campus following the incident and severe violations than violation of
nine truckloads stood by as yes- curfew, which was by far the
terday's rally began, most a b u n d a n t misdemeanor
Livingston Hall, a four-story handed out during last week's dis-
building at Fisk University, a pre- turbances. Police arrested 171 per-
dominantly black school in Nash- sons in four days.
ville, Tenn., was destroyed by fire A meeting of Concerned Citi-
yesterday. Officials blamed the zens was scheduled for last night
blaze on arson. The student body in the Newman Catholic Center
president, Geraldine Jenkins, said, in Ypsilanti. The meeting was
"There have been factions of stu- postponed when the organizers of
dents and community persons who
are bent on destroying the univer-
sity rather than building it."
In Tallahassee, Florida A & M
University, a predominantly black Students!
school, suspended classes and per-
mitted students to attend work- * DISTINCTIVE COLLEGIATE
shop discussions. Classes are to HAIRSTYLING for Men
resume Tuesday. And Women-
Elijah McClendon, student news-
paper editor at Jackson State, told * 8 HAIRSTYLISTS
a news conference in New York T
that students had gathered "out The Dscl Br S
of curiosity" and were not dem-
onstrating when the youths were Arborland -Campus
slain at the school last week. Maple Village
"Police were there to kill people.
They were all ready to kill blacks,"
he said. "Students are not going
to be innocent victims and sitting
McClendon said many youths
may be armed when they return
to the campus next September.
now complete with sound9
effects and the authentic
Today's young audience will find
its mood varying from high
camp to tense silence as the plot
unfolds. But laughter at Victor-
ion romance and melodrama is
quickly snuffed out by chases,
rescues, battles, fights and sheer
narrative drive. And it's the
real thing! D. W. Griffith's .
original masterpiece as he con-
ceived and created it.
that meeting realized that the cen-
ter was also to be the meeting
place of the marching students.
Meanwhile, the action against
14th District Judge Henry Arki-
son on charges of imposing ex-
cessive bail and denying bail dur-
ing last week's disorders was post-
poned until later in the week.
Washteriaw Circuit Judge Ross
Campbell heard a motion to dis-
Smiss chargesagainst Arkison yes-
terday and gave the attorneys who
are filing the complaints against
him four days to reply.
The University ranks fifth in
the number of its students who
have served in the Peace Corps.
Peace Corps Director Joseph A.
Blatchford says that a total of 479
University students have been
Peace Corps volunteers. Of that
total, 159 are now serving over-
seas or are in training.
May 19, 20
1 p.m-.5 p.m.
Continued from Page 1
scale spending in urban ghettos.
Roller skating is not a new
phenomenon in the city and has
always been very popular, skat-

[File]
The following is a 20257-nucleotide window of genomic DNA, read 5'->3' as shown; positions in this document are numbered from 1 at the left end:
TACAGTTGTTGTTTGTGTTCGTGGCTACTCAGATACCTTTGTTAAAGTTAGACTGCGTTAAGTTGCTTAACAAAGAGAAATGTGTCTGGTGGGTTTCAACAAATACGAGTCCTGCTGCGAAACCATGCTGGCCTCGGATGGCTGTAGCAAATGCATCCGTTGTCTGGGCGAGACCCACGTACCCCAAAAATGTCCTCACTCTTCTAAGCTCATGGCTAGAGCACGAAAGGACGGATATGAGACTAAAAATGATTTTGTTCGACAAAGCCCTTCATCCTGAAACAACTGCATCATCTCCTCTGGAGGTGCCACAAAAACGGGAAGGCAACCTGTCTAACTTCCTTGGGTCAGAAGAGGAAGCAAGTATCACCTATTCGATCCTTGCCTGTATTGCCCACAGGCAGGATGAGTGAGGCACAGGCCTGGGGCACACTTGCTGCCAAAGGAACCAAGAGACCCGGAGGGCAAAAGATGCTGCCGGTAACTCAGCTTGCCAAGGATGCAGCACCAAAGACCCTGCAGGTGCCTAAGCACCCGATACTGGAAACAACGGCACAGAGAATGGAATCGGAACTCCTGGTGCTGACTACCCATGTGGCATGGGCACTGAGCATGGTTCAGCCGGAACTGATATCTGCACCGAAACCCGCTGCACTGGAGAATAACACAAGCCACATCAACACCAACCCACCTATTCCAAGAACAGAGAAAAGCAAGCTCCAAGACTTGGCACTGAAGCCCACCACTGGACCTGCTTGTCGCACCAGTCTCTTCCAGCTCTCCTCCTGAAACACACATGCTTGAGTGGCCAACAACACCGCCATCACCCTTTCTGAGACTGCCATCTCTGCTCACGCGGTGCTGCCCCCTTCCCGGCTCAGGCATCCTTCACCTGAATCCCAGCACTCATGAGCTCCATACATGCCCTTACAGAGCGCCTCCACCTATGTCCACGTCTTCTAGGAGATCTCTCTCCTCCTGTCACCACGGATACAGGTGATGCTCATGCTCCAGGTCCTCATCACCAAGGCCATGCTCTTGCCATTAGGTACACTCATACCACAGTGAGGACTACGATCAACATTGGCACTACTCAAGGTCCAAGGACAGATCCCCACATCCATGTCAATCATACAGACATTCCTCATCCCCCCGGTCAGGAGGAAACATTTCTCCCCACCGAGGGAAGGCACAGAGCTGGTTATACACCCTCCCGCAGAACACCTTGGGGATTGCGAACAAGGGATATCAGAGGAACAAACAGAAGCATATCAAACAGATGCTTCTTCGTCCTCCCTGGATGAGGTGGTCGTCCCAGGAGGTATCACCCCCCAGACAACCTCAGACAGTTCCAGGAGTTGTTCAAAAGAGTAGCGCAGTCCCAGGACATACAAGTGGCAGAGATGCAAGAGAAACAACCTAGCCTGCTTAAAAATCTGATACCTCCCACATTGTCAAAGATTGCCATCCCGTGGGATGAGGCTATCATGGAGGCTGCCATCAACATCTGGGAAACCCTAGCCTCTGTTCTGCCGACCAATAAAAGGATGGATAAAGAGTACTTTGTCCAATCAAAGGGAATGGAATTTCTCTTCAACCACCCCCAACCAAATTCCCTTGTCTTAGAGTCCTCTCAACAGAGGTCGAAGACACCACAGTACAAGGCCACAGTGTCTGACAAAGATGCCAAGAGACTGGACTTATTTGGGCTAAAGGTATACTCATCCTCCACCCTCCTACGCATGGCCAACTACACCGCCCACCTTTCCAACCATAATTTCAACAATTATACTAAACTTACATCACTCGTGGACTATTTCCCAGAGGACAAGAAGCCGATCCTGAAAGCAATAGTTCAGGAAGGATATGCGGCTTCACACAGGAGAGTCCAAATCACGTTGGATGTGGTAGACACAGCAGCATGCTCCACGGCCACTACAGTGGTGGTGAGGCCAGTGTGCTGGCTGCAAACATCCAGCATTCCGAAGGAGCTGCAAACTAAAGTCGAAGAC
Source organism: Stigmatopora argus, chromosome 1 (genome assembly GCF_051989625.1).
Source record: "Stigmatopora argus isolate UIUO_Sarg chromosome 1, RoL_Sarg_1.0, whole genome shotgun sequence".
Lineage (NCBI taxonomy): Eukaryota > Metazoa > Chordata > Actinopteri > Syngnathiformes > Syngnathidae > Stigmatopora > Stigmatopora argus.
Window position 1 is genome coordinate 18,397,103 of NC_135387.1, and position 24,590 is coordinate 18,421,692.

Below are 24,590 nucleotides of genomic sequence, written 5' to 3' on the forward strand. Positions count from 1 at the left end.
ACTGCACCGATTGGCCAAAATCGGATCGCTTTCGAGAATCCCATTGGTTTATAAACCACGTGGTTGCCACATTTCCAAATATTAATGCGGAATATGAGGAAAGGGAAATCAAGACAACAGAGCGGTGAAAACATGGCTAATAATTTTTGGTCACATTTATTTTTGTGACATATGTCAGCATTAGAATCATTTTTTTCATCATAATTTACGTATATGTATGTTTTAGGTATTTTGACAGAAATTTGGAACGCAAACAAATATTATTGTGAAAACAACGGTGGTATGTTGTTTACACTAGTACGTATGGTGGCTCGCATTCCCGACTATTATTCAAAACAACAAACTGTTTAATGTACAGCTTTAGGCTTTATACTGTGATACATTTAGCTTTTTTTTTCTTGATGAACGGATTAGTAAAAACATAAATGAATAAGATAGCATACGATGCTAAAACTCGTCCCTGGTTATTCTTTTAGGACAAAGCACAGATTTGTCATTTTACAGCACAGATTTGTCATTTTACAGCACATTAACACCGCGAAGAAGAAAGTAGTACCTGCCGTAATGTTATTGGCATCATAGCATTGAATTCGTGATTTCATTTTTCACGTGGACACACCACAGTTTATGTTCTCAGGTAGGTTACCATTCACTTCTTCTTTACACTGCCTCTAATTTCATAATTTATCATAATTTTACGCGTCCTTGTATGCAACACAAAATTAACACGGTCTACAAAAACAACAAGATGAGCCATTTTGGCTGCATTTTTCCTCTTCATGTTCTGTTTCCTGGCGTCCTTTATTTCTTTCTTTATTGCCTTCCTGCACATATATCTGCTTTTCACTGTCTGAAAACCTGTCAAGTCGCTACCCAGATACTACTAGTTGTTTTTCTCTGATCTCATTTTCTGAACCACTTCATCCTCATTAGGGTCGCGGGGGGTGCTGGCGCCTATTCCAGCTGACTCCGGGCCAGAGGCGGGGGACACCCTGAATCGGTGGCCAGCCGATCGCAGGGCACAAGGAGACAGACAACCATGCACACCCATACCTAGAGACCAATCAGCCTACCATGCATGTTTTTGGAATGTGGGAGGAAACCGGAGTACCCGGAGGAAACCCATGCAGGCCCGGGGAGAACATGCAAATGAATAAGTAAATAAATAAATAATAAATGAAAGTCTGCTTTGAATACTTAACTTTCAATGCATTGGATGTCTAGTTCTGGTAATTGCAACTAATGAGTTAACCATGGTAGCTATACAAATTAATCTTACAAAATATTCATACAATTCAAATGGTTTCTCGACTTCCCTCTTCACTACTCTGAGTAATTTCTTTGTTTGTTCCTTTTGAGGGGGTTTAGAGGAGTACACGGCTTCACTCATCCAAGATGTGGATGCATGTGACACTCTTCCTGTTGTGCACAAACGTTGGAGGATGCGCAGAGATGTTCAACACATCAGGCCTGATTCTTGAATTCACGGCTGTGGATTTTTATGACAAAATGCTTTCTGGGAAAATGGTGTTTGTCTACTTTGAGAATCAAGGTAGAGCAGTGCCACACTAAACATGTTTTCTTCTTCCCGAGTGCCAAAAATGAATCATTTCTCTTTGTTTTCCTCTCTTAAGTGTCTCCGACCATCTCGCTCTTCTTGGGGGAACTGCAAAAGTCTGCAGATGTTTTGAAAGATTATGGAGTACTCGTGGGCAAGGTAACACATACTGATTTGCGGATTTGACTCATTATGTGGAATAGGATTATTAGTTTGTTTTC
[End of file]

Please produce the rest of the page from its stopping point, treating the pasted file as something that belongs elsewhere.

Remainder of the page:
ers point out. Some began their
skating careers two summers
ago at St. Thomas High School
or at Slauson last summer.
Through surveys and by "just
talking to the kids," Mrs. Berla
says, it wasn't hard to determine
that people would rather roller
skate than sit on a street cor-
ner or pester the local mer-
Roller skaters will receive an
added push late in June when
the city recreation department
takes over the program. A
spokesman from the recreation
department said that plans at
present are to make both Slau-
son and St. Thomas high school
open to roller-skaters seven days
a week, with younger skaters at
St. Thomas and teenagers at
To generate money for inner-
city youths, the Mddel Cities of-
fice plans to work with City
Hall and various federal agen-
cies to locate and create jobs
One of the few complaints cir-
culating around the make-shift
roller rink is that "this place is
too damn small." Skating to the
tune of James Brown or the Su-
premes, 70 or 80 kids fill all the
available floor space for the
time it takes to play three '45's.
"We need a place three or
four times as big," says one of
the floor guards, adding that a
larger rink would have "no
trouble" drawing 1,000 people
a night. Sitting on the floor,
fifth grader Daniel Harrison
said he thought it would be a
good idea for the city to "build
us a rink and also a school to
teach little kids how to skate,"
as well to "give us something to
As far as lessons are concern-
ed, "its hard to teach people how
to skate, you just pick it up
after getting knocked around a
while," says one floor gaurd.
The skating program also
serves more pedestrian purposes.
Lacking the planned 'teen
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center. "roller skating is where
everything happens, its the cen-
ter of activity in the commu-
nity," says 17-year-old skater
"Its supposed to keep us out
of trouble," adds Keith Miles,
a ninth grader at Forstythe Jr.
High and one of the better per-
formers in the gym. "That's why
they give us that bus, so we
can't get in trouble on the way
home." Asked if the plan to keep
people out of trouble by mount-
ing them on wheels was -work-
ing, he said "Yup, it sure is."
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211 East Ann
The Michigan Daily
The 0. W. Griffith
as ne conceived
and created it
A R NIA-, OCATS PRESENTATION
LiI . ,DNISH fH[NoRYB. WALTHALL' MAE MARSH
MIRIAM C0OPER DONALD CRISP - WALLACE REID
RAQUL 'W A, ,u aCt P &oucim R
~ ofrtod by Q0. W WRh
_ 54 . N.I I .' I W ~ '~